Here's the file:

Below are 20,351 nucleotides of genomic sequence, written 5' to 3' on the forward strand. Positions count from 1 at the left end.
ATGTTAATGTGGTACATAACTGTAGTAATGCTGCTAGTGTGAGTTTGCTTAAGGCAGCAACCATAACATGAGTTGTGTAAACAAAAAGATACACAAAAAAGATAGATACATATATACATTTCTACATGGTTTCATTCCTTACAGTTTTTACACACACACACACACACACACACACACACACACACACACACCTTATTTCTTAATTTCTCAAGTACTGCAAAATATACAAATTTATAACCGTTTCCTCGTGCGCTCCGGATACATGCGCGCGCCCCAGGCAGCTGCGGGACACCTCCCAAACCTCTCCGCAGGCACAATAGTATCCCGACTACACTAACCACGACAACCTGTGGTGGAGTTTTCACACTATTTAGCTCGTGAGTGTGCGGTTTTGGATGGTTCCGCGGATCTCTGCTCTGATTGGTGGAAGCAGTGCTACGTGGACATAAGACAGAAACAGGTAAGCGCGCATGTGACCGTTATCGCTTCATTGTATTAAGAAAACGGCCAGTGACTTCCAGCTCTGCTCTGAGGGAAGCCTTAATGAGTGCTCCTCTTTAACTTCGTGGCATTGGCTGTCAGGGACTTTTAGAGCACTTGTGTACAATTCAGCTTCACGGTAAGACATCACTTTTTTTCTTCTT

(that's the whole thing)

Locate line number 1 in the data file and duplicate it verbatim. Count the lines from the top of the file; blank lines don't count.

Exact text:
Below are 20,351 nucleotides of genomic sequence, written 5' to 3' on the forward strand. Positions count from 1 at the left end.